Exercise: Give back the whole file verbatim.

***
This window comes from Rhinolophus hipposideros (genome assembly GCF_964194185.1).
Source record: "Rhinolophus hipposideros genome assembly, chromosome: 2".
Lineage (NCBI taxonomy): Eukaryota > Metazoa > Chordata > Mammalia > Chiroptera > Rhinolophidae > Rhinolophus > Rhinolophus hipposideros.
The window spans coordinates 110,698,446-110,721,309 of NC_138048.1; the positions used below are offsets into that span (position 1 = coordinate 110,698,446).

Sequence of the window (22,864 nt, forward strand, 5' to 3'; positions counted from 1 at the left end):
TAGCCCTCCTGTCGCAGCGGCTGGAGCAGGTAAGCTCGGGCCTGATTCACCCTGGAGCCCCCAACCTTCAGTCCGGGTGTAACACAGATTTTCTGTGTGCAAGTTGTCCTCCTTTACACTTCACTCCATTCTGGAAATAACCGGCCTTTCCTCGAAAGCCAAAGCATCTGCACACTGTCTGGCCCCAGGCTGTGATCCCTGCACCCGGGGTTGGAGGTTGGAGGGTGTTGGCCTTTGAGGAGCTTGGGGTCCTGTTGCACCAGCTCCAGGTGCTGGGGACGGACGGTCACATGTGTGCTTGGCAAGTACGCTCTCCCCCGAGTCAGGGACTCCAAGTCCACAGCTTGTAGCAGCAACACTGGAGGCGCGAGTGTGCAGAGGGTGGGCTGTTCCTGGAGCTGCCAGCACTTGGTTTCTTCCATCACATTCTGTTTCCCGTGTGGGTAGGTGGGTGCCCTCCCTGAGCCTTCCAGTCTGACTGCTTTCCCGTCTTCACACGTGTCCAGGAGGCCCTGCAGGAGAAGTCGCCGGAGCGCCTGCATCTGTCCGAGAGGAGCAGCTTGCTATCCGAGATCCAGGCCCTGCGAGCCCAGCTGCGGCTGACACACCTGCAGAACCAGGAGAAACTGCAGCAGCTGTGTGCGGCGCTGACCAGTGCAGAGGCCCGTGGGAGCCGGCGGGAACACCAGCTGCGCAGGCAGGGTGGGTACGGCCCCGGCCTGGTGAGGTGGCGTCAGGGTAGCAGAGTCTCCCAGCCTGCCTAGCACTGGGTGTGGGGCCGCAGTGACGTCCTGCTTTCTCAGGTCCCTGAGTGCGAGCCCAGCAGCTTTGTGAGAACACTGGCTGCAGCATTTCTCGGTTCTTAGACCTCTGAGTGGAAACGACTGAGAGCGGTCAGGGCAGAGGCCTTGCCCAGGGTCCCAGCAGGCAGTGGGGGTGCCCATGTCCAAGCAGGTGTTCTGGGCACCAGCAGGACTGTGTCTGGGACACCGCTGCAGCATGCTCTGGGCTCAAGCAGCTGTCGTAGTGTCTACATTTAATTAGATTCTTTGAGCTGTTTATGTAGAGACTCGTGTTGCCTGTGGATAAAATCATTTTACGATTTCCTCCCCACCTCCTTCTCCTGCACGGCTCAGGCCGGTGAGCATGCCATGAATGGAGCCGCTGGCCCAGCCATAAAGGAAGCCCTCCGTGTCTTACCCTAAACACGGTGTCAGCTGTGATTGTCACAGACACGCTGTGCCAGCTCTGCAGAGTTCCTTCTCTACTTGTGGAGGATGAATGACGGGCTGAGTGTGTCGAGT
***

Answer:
This window comes from Rhinolophus hipposideros (genome assembly GCF_964194185.1).
Source record: "Rhinolophus hipposideros genome assembly, chromosome: 2".
Lineage (NCBI taxonomy): Eukaryota > Metazoa > Chordata > Mammalia > Chiroptera > Rhinolophidae > Rhinolophus > Rhinolophus hipposideros.
The window spans coordinates 110,698,446-110,721,309 of NC_138048.1; the positions used below are offsets into that span (position 1 = coordinate 110,698,446).

Sequence of the window (22,864 nt, forward strand, 5' to 3'; positions counted from 1 at the left end):
TAGCCCTCCTGTCGCAGCGGCTGGAGCAGGTAAGCTCGGGCCTGATTCACCCTGGAGCCCCCAACCTTCAGTCCGGGTGTAACACAGATTTTCTGTGTGCAAGTTGTCCTCCTTTACACTTCACTCCATTCTGGAAATAACCGGCCTTTCCTCGAAAGCCAAAGCATCTGCACACTGTCTGGCCCCAGGCTGTGATCCCTGCACCCGGGGTTGGAGGTTGGAGGGTGTTGGCCTTTGAGGAGCTTGGGGTCCTGTTGCACCAGCTCCAGGTGCTGGGGACGGACGGTCACATGTGTGCTTGGCAAGTACGCTCTCCCCCGAGTCAGGGACTCCAAGTCCACAGCTTGTAGCAGCAACACTGGAGGCGCGAGTGTGCAGAGGGTGGGCTGTTCCTGGAGCTGCCAGCACTTGGTTTCTTCCATCACATTCTGTTTCCCGTGTGGGTAGGTGGGTGCCCTCCCTGAGCCTTCCAGTCTGACTGCTTTCCCGTCTTCACACGTGTCCAGGAGGCCCTGCAGGAGAAGTCGCCGGAGCGCCTGCATCTGTCCGAGAGGAGCAGCTTGCTATCCGAGATCCAGGCCCTGCGAGCCCAGCTGCGGCTGACACACCTGCAGAACCAGGAGAAACTGCAGCAGCTGTGTGCGGCGCTGACCAGTGCAGAGGCCCGTGGGAGCCGGCGGGAACACCAGCTGCGCAGGCAGGGTGGGTACGGCCCCGGCCTGGTGAGGTGGCGTCAGGGTAGCAGAGTCTCCCAGCCTGCCTAGCACTGGGTGTGGGGCCGCAGTGACGTCCTGCTTTCTCAGGTCCCTGAGTGCGAGCCCAGCAGCTTTGTGAGAACACTGGCTGCAGCATTTCTCGGTTCTTAGACCTCTGAGTGGAAACGACTGAGAGCGGTCAGGGCAGAGGCCTTGCCCAGGGTCCCAGCAGGCAGTGGGGGTGCCCATGTCCAAGCAGGTGTTCTGGGCACCAGCAGGACTGTGTCTGGGACACCGCTGCAGCATGCTCTGGGCTCAAGCAGCTGTCGTAGTGTCTACATTTAATTAGATTCTTTGAGCTGTTTATGTAGAGACTCGTGTTGCCTGTGGATAAAATCATTTTACGATTTCCTCCCCACCTCCTTCTCCTGCACGGCTCAGGCCGGTGAGCATGCCATGAATGGAGCCGCTGGCCCAGCCATAAAGGAAGCCCTCCGTGTCTTACCCTAAACACGGTGTCAGCTGTGATTGTCACAGACACGCTGTGCCAGCTCTGCAGAGTTCCTTCTCTACTTGTGGAGGATGAATGACGGGCTGAGTGTGTCGAGT